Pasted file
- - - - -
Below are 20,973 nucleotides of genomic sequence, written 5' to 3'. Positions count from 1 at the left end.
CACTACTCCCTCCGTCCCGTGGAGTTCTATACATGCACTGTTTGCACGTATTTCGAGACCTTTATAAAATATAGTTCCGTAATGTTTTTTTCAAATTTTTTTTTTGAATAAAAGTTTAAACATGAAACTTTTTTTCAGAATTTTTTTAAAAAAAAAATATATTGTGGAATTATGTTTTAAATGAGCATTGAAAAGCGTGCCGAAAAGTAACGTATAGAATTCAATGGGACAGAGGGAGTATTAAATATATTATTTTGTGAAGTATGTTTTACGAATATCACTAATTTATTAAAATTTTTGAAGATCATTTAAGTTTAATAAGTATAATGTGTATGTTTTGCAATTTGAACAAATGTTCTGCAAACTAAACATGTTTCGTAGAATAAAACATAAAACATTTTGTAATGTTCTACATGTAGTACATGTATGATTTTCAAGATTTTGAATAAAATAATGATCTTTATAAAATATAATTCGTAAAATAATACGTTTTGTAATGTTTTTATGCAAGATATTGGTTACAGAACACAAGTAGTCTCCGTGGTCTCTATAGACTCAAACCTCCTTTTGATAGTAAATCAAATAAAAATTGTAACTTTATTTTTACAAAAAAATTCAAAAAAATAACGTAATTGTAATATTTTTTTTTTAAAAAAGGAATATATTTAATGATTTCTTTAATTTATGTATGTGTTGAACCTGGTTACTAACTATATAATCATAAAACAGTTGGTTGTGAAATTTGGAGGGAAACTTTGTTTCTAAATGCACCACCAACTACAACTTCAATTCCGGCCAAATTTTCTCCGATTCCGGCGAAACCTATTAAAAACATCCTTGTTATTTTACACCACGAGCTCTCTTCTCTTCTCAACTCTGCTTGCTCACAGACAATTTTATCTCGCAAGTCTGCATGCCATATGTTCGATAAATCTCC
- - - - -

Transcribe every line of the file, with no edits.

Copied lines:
Below are 20,973 nucleotides of genomic sequence, written 5' to 3'. Positions count from 1 at the left end.
CACTACTCCCTCCGTCCCGTGGAGTTCTATACATGCACTGTTTGCACGTATTTCGAGACCTTTATAAAATATAGTTCCGTAATGTTTTTTTCAAATTTTTTTTTTGAATAAAAGTTTAAACATGAAACTTTTTTTCAGAATTTTTTTAAAAAAAAAATATATTGTGGAATTATGTTTTAAATGAGCATTGAAAAGCGTGCCGAAAAGTAACGTATAGAATTCAATGGGACAGAGGGAGTATTAAATATATTATTTTGTGAAGTATGTTTTACGAATATCACTAATTTATTAAAATTTTTGAAGATCATTTAAGTTTAATAAGTATAATGTGTATGTTTTGCAATTTGAACAAATGTTCTGCAAACTAAACATGTTTCGTAGAATAAAACATAAAACATTTTGTAATGTTCTACATGTAGTACATGTATGATTTTCAAGATTTTGAATAAAATAATGATCTTTATAAAATATAATTCGTAAAATAATACGTTTTGTAATGTTTTTATGCAAGATATTGGTTACAGAACACAAGTAGTCTCCGTGGTCTCTATAGACTCAAACCTCCTTTTGATAGTAAATCAAATAAAAATTGTAACTTTATTTTTACAAAAAAATTCAAAAAAATAACGTAATTGTAATATTTTTTTTTTAAAAAAGGAATATATTTAATGATTTCTTTAATTTATGTATGTGTTGAACCTGGTTACTAACTATATAATCATAAAACAGTTGGTTGTGAAATTTGGAGGGAAACTTTGTTTCTAAATGCACCACCAACTACAACTTCAATTCCGGCCAAATTTTCTCCGATTCCGGCGAAACCTATTAAAAACATCCTTGTTATTTTACACCACGAGCTCTCTTCTCTTCTCAACTCTGCTTGCTCACAGACAATTTTATCTCGCAAGTCTGCATGCCATATGTTCGATAAATCTCC